An incident that has been simmering in the background for some time has finally gained prime time in the local newspapers.
Four years ago, local surgeon Susan Lim treated a woman linked to the Bruneian royal household for a period of 7 months and issued a bill of $24.8 million. The Bruneians sought a discount (it does not appear that they had pressed charges from the local press reports) and our MOH lodged a complaint with the Singapore Medical Council. Things have deteriorated to the point where the surgeon has dragged SMC to court, and it appears that she has assembled quite a powerful team of lawyers to press her suit.
Whatever the result, the local medical profession will not come out smelling like roses. On the one hand, there is no escaping the perception that the SMC (especially its disciplinary committee) will appear incompetent. Even the judge had suggested as much. It's very well to slap warnings and penalties on small-time GP's overprescribing sedatives; it's another matter to take on someone with the resources and capability to hit back hard. On the other hand, although we understand that the Bruneian royal family is fabulously rich, and that Dr Susan Lim is not the sole recipient of the 24.8 million dollars (some of it will go towards paying off expenses, as well as other specialists who were undoubtedly called in to assist), it is hard not to believe that she was greedy. Charging as much as the market will bear is an accepted practice in business, but there are limits beyond which virtually all views of such transactions become negative, particularly in healthcare.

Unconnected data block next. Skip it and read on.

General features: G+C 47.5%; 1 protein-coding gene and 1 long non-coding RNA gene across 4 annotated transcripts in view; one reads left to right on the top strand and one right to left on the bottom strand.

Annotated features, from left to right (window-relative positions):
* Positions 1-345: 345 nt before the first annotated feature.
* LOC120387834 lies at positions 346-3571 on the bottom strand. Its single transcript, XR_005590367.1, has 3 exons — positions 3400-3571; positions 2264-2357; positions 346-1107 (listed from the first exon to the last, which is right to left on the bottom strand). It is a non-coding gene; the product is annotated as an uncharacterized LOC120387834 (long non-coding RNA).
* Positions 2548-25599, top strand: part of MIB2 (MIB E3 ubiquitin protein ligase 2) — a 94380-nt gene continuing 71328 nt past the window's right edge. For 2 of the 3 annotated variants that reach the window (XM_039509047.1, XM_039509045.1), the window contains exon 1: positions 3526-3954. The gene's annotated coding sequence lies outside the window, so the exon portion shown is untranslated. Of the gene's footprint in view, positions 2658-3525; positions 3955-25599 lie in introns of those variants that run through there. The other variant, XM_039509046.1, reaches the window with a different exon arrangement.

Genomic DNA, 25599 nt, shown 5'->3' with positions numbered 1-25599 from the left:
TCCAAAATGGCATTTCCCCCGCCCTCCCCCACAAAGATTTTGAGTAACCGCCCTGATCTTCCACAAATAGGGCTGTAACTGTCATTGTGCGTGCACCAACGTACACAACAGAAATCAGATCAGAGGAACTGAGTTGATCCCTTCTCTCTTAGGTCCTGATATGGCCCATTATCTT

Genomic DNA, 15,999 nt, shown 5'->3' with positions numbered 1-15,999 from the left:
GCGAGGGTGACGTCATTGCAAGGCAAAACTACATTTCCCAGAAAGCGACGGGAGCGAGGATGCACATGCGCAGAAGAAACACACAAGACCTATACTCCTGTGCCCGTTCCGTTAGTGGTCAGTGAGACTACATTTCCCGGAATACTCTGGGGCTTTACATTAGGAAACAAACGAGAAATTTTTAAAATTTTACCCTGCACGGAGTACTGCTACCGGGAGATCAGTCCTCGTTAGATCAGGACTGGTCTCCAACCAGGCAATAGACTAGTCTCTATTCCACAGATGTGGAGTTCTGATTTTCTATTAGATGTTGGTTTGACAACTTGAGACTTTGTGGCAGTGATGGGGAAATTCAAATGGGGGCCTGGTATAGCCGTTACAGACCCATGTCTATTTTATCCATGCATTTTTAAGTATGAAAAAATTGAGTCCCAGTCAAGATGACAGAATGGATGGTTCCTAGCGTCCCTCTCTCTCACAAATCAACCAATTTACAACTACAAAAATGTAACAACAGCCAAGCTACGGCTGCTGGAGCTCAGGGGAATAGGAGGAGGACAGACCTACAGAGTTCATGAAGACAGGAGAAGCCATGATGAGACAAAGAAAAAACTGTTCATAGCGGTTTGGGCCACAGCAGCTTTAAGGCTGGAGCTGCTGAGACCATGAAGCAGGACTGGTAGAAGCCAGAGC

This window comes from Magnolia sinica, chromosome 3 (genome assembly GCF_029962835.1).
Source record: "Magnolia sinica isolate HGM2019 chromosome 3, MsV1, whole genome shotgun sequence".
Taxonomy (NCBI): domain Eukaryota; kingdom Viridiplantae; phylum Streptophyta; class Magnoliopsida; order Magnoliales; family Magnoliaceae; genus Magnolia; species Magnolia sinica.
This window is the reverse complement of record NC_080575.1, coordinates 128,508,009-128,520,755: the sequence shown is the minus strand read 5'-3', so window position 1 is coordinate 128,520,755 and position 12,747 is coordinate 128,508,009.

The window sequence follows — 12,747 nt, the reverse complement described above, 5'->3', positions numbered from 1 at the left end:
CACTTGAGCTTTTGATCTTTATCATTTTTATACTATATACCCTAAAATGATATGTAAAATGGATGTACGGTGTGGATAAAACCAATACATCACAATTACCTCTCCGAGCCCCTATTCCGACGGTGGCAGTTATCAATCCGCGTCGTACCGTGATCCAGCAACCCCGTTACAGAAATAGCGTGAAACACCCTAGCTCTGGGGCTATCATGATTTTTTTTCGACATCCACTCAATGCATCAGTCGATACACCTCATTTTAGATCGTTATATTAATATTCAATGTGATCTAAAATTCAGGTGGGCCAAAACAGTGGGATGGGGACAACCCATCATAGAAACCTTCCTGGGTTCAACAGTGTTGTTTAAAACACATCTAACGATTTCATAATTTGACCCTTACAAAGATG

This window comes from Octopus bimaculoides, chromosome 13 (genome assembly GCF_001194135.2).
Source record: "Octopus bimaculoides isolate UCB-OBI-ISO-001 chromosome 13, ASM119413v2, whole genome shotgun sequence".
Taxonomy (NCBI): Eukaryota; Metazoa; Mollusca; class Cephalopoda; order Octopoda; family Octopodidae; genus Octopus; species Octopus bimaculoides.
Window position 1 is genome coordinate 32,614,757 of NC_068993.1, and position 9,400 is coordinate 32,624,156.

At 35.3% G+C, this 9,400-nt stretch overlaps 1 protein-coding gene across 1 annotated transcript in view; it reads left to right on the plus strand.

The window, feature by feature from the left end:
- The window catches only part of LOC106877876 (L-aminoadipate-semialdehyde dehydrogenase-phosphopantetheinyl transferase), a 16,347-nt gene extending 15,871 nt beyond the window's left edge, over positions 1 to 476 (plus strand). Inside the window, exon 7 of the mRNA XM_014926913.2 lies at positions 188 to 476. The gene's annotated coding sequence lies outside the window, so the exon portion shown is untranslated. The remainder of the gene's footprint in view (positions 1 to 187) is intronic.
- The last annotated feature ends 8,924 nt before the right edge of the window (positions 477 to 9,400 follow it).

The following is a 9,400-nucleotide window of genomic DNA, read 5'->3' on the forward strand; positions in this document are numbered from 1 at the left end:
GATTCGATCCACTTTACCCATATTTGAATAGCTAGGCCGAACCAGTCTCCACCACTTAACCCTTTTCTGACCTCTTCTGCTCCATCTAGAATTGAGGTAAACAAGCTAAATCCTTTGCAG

And the question that inevitably arises - does she really need that much money? Dr Susan Lim was the first person in Singapore to successfully perform a liver transplant, she is featured on the Monash University website as one of its prominent alumni, and has a wax replica of her hands in Madam Tussaud's. She also has more awards than most and has doubtlessly inspired whole generations of doctors and surgeons. One is left pondering the question: why did it go so wrong?